Search Results: "Chris Harrison"


BOOK REVIEW

CASKETBALL CAPERS by Peter Bently
ANIMALS
Released: July 1, 2011

"A fast-paced, linear story for chapter-book vampire enthusiasts; this kicks off a series. (Paranormal. 6-8)"
Lee Price is like every other normal 9-year-old boy … except he is a vampire. Read full book review >

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RORY HARRISON
by Alex Heimbach

A boy and girl go on a road trip to California. They visit the World’s Largest Ball of Twine. They fall in love. The plot of Rory Harrison’s debut novel, Looking for Group, sounds typical enough; the book itself is anything but.

Dylan is 17 and just found out that he is not, in fact, going to die. After years ...


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COLIN HARRISON
by Gregory McNamee

In his 1954 James Bond novel Live and Let Die, Ian Fleming observed that owning a large number of books tends to go hand in hand with “serious criminal tendencies.” Bibliophiles may object to the thought, but over the long run of history, collectors of many things—paintings, postage stamps, golf courses—have been implicated in all sorts of crimes connected ...


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BOOK REVIEW

HIDE AND SEEK HARRY AT THE PLAYGROUND by Kenny Harrison
CHILDREN'S
Released: March 24, 2015

"A brightly lit 'find it' game that focuses more on laughs than skill. (Board book. 2-3)"
Harry the hippo plays hide-and-seek. Read full book review >

BOOK REVIEW

HIDE AND SEEK HARRY AROUND THE HOUSE by Kenny Harrison
CHILDREN'S
Released: May 13, 2014

"Not likely to be a longstanding favorite, but good for a brief bit of fun. (Board book. 1-3)"
A quick game of hide-and-seek with an enthusiastic but easy-to-find hippo. Read full book review >

BOOK REVIEW

O CANADA by Ted Harrison
CHILDREN'S
Released: Aug. 1, 1993

"Canada's national anthem is included. (Nonfiction/Picture book. 6-10)"
A brief, affectionate statement about Canada as a whole prefaces a similar page on each of its provinces, mentioning natural resources, characterizing the population, and pointing out distinctive qualities. Read full book review >

BOOK REVIEW

GRIZZLY DAD by Joanna Harrison
ANIMALS
Released: May 12, 2009

"In a season full of saccharine, this is the real thing. (Picture book. 4-8)"
When Dad wakes up one morning, he is in a GRRRRIZZLY mood, and after grrroaning, grrrizzling and GRRRUMPing, he goes back to bed where he can't do any more damage. Read full book review >

BOOK REVIEW

HOW I BECAME CHAMPION OF THE UNIVERSE by Kenny Harrison
CHILDREN'S
Released: Aug. 1, 2002

"It's a nonviolent, humorous, and happy outcome that youngsters will find immensely satisfying; the perfect antidote to WWF fever. (Picture book. 3-5)"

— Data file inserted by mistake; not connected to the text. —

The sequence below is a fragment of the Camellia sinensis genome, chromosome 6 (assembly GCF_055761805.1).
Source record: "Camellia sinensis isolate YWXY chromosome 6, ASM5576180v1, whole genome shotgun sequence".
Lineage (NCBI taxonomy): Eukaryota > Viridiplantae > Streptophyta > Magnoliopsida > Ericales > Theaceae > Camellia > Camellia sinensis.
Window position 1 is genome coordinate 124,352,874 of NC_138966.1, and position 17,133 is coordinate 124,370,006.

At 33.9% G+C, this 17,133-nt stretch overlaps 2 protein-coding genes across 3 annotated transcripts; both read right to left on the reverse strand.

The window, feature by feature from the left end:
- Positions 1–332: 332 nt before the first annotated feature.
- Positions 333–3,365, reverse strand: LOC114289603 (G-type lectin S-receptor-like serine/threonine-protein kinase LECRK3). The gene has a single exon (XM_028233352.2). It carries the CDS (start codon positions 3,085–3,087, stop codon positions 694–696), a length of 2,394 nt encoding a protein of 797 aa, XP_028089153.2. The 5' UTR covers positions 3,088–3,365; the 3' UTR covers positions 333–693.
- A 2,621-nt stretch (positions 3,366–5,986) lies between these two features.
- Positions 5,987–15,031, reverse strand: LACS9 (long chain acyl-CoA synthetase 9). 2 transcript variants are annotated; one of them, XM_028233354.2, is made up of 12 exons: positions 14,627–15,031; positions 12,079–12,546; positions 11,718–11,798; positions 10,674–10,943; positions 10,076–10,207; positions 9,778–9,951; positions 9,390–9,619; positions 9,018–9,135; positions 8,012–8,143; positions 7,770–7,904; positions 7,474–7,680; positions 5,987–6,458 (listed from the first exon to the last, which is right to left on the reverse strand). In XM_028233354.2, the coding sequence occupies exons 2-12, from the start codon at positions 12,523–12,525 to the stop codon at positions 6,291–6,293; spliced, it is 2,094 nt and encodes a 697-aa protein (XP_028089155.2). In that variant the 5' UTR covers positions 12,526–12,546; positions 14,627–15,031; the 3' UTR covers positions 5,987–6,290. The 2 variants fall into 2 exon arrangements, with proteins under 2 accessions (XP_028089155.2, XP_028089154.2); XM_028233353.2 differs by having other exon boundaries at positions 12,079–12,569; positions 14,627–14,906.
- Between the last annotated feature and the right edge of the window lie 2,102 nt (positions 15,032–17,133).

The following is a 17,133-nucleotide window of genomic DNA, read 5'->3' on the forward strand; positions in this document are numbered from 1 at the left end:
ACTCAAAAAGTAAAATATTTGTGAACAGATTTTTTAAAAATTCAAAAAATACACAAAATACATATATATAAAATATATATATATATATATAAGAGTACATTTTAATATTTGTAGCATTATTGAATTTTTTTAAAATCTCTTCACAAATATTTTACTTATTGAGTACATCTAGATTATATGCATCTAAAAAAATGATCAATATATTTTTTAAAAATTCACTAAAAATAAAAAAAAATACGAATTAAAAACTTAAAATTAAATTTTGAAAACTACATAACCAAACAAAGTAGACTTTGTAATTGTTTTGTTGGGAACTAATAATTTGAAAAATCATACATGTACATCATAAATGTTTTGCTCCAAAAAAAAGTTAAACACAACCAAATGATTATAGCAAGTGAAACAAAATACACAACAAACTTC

Call it the WWF for preschoolers, if you will, but with cream pies and squirt guns instead of body slams and head locks. Read full book review >

BOOK REVIEW

THE ANIMALS' SONG by David L. Harrison
ANIMALS
Released: March 1, 1997

"This book, a group of preschoolers, and a rhythm band set form a cacophonous combination with appeal that's loud and clear. (Picture book. 2-6)"
Fans of old-fashioned rhyming books will warm to this perky celebration of sight and sound: ``There was a little girl/With a silver flute,/Toot toot/Tootity toot,/Who puckered her lips/And blew her flute,/Tootity tootity toot.'' Soon she is joined by a little boy with ``a rumity drum,'' a hooty owl, a sleepy ``yippity'' dog, a cow, a pony, a rooster, a pig, bird, goose, lamb, duck, pigeon, and a shy mouse from ``under the sink.'' All together they make a crew that recalls the Bremen town musicians in a noisy, onomatopoeic parade: ``They sang and danced/And skipped along/With a flute and a drum/And the animals' song.'' The parade ends grandly; the girl who started it all is fast asleep in her sunset-drenched bedroom, her toys gathered around her. Read full book review >

BOOK REVIEW

WHEN COWS COME HOME by David L. Harrison
ANIMALS
Released: Feb. 1, 1994

"Still, the merry rhyming and the illustrations' blithe abandon may make this an effective storytime diversion. (Picture book. 4-7)"
The author of Somebody Catch My Homework (1990) brings his skillful versifying to a slight, silly tale about a herd of cows straying from their homeward way at day's end (``But if Farmer looks/The other way,/Cows take off/On a holiday!/You never saw/Such cow horseplay...'' Whimsically depicted in airily limned illustrations splashed with sunset-hued watercolors, the errant cows trip a light fantastic while they play tag, square dance, and ``hitch their bikes/To Farmer's sleigh/To pull their babies/As they play.'' They're about to escape out the gate when they spy Farmer and suddenly ``head for home/In a cowlike way'' after all. Read full book review >